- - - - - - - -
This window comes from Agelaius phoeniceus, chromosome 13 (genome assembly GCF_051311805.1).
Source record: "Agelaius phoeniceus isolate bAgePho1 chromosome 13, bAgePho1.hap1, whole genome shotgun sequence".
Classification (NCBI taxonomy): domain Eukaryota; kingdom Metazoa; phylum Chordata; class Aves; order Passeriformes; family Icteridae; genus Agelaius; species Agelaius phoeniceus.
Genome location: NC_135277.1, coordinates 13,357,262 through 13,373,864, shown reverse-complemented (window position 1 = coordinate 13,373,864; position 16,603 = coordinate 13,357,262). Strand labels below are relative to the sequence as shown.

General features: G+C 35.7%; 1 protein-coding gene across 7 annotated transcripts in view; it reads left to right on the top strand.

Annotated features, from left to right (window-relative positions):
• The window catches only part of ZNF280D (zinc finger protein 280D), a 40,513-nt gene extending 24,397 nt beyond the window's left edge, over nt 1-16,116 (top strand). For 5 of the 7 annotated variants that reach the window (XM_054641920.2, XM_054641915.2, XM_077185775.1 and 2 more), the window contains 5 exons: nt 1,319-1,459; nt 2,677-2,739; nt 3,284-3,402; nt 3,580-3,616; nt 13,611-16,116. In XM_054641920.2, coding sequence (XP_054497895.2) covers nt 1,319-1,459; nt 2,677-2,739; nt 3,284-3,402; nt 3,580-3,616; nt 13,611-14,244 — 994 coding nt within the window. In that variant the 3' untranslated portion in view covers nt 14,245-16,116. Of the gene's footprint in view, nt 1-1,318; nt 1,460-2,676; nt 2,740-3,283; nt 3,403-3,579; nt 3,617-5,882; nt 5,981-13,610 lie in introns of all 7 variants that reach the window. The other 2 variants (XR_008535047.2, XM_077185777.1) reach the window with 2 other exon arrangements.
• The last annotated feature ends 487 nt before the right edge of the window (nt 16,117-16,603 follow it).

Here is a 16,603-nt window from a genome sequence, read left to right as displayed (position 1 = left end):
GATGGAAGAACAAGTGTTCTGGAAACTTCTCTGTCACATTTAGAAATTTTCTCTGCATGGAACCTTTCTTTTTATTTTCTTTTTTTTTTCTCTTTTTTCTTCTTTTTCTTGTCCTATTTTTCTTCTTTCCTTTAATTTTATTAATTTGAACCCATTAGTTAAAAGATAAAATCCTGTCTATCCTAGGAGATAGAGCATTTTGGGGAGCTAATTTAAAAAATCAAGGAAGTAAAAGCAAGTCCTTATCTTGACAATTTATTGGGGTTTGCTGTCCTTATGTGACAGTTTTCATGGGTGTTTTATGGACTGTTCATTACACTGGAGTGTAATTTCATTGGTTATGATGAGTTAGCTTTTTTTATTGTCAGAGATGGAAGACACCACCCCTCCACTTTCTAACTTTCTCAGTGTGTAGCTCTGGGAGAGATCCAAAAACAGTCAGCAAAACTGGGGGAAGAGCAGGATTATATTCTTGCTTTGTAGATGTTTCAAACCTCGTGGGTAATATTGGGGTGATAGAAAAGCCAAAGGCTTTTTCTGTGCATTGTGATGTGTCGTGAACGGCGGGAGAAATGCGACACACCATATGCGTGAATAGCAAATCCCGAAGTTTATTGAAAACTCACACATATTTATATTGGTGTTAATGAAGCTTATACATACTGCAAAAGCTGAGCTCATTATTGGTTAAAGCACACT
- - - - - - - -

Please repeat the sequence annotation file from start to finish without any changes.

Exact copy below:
This window comes from Agelaius phoeniceus, chromosome 13 (genome assembly GCF_051311805.1).
Source record: "Agelaius phoeniceus isolate bAgePho1 chromosome 13, bAgePho1.hap1, whole genome shotgun sequence".
Classification (NCBI taxonomy): domain Eukaryota; kingdom Metazoa; phylum Chordata; class Aves; order Passeriformes; family Icteridae; genus Agelaius; species Agelaius phoeniceus.
Genome location: NC_135277.1, coordinates 13,357,262 through 13,373,864, shown reverse-complemented (window position 1 = coordinate 13,373,864; position 16,603 = coordinate 13,357,262). Strand labels below are relative to the sequence as shown.

General features: G+C 35.7%; 1 protein-coding gene across 7 annotated transcripts in view; it reads left to right on the top strand.

Annotated features, from left to right (window-relative positions):
• The window catches only part of ZNF280D (zinc finger protein 280D), a 40,513-nt gene extending 24,397 nt beyond the window's left edge, over nt 1-16,116 (top strand). For 5 of the 7 annotated variants that reach the window (XM_054641920.2, XM_054641915.2, XM_077185775.1 and 2 more), the window contains 5 exons: nt 1,319-1,459; nt 2,677-2,739; nt 3,284-3,402; nt 3,580-3,616; nt 13,611-16,116. In XM_054641920.2, coding sequence (XP_054497895.2) covers nt 1,319-1,459; nt 2,677-2,739; nt 3,284-3,402; nt 3,580-3,616; nt 13,611-14,244 — 994 coding nt within the window. In that variant the 3' untranslated portion in view covers nt 14,245-16,116. Of the gene's footprint in view, nt 1-1,318; nt 1,460-2,676; nt 2,740-3,283; nt 3,403-3,579; nt 3,617-5,882; nt 5,981-13,610 lie in introns of all 7 variants that reach the window. The other 2 variants (XR_008535047.2, XM_077185777.1) reach the window with 2 other exon arrangements.
• The last annotated feature ends 487 nt before the right edge of the window (nt 16,117-16,603 follow it).

Here is a 16,603-nt window from a genome sequence, read left to right as displayed (position 1 = left end):
GATGGAAGAACAAGTGTTCTGGAAACTTCTCTGTCACATTTAGAAATTTTCTCTGCATGGAACCTTTCTTTTTATTTTCTTTTTTTTTTCTCTTTTTTCTTCTTTTTCTTGTCCTATTTTTCTTCTTTCCTTTAATTTTATTAATTTGAACCCATTAGTTAAAAGATAAAATCCTGTCTATCCTAGGAGATAGAGCATTTTGGGGAGCTAATTTAAAAAATCAAGGAAGTAAAAGCAAGTCCTTATCTTGACAATTTATTGGGGTTTGCTGTCCTTATGTGACAGTTTTCATGGGTGTTTTATGGACTGTTCATTACACTGGAGTGTAATTTCATTGGTTATGATGAGTTAGCTTTTTTTATTGTCAGAGATGGAAGACACCACCCCTCCACTTTCTAACTTTCTCAGTGTGTAGCTCTGGGAGAGATCCAAAAACAGTCAGCAAAACTGGGGGAAGAGCAGGATTATATTCTTGCTTTGTAGATGTTTCAAACCTCGTGGGTAATATTGGGGTGATAGAAAAGCCAAAGGCTTTTTCTGTGCATTGTGATGTGTCGTGAACGGCGGGAGAAATGCGACACACCATATGCGTGAATAGCAAATCCCGAAGTTTATTGAAAACTCACACATATTTATATTGGTGTTAATGAAGCTTATACATACTGCAAAAGCTGAGCTCATTATTGGTTAAAGCACACT